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Boeing cancels Harpoon contract

Boeing has canceled plans to develop variants of the Harpoon anti-ship missile for the Littoral Combat Vessel and the frigate derivative from the program.

By Stephen Carlson
Boeing cancels Harpoon contract
Boeing said it cancelled its entry in the U.S. Navy search for a new version of the Harpoonto arm its Littoral Combat Vessel and frigates because it would have to design "a less-capable weapons system" in order to meet the latest requirements. Photo courtesy of Boeing

May 3 (UPI) -- Boeing has canceled plans to develop variants of the Harpoon anti-ship missile for the Littoral Combat Vessel and the frigate derivative from the U.S. Navy's program.

"We've really taken a hard look at what the requirements are that Naval Sea System Command has looked for in the request, Troy Rutherford, director of Boeing Cruise Missile Systems, told UNSI News. "We've kept up to speed on every [request for proposal] modification and with that the constant change in the top-level requirements every time they do a modified release. We don't see that this solicitation isn't the right place for us to make entrée into the surface Navy because of how it undervalues our overall capability."

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The proposed upgrade from the current Harpoon Block II would have extended its range to 150 miles, along with providing a new, more powerful warhead.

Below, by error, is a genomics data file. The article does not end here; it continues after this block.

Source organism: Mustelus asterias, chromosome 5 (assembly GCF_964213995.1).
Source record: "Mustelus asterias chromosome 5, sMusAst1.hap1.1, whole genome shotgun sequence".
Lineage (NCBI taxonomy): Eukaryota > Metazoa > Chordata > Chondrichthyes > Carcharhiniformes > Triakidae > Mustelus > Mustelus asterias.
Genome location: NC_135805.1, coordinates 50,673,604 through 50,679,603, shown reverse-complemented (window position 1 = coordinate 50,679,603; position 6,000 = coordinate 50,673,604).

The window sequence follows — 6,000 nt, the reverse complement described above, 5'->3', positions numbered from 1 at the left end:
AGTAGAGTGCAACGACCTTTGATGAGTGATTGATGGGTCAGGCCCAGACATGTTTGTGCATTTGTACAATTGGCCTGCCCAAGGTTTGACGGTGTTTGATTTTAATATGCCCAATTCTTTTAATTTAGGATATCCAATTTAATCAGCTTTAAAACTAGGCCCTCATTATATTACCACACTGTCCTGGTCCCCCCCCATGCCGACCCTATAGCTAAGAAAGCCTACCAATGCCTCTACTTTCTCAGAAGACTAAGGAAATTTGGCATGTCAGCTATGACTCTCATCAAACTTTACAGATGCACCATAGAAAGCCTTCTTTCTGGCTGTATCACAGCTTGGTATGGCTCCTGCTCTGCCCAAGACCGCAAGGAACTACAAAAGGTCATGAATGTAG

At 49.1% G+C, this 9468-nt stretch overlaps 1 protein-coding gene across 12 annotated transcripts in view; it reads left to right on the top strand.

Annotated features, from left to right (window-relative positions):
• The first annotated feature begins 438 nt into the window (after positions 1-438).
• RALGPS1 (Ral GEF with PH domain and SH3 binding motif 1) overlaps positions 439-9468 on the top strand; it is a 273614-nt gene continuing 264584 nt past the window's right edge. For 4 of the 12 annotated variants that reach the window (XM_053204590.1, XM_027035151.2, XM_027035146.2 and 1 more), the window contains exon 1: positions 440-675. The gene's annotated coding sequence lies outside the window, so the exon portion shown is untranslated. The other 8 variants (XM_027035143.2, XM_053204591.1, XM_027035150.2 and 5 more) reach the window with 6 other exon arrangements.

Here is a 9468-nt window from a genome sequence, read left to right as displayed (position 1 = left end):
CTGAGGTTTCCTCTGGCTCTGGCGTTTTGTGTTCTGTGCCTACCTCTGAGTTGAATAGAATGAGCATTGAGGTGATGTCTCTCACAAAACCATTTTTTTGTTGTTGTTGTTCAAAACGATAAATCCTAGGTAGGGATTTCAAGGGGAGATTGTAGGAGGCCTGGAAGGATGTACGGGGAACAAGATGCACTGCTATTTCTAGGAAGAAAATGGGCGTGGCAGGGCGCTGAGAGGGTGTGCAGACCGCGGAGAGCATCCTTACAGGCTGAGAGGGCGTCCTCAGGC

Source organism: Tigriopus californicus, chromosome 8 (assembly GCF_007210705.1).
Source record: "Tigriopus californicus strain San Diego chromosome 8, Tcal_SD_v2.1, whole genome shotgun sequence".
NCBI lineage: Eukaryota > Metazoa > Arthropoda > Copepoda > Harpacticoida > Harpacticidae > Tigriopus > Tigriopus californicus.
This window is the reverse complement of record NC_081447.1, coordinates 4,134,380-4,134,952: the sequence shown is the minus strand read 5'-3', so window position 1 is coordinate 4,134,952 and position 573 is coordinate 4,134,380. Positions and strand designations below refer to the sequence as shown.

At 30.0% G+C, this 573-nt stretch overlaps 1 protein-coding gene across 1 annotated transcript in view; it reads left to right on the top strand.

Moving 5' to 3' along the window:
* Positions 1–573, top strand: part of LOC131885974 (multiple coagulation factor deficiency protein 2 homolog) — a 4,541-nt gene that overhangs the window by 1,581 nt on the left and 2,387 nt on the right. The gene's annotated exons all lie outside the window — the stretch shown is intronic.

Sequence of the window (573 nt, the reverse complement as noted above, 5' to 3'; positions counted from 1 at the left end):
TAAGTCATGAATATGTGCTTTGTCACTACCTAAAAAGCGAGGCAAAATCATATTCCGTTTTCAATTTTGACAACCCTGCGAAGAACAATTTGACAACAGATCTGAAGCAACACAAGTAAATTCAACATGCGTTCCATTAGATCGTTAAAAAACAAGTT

Rutherford told Defense News, however, that each version of the Navy's request for proposals included decreases or changes to top-level requirements for the missile. To meet the requirements, he said, the company "would have to take a lot of capability out of this existing system and really deliver a less-capable weapons system."

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The Harpoon missile and its variants has been in service with multiple countries since 1977. It is a surface, underwater and air-launched system designed to attack naval targets.

The contract cancellation means that Lockheed Martin's Long Range Anti Ship Missile, or LRASM, and the Raytheon-Kongsberg Naval Strike Missile is the only real replacement options for the Harpoon.

Boeing intends to continue developing upgrades for the weapon.

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"We see a market there for not only domestically but also for our international allies," Rutherford said. "We will double the current production program by the 2020s. With extended range we will double the current production program well into the 2030s."

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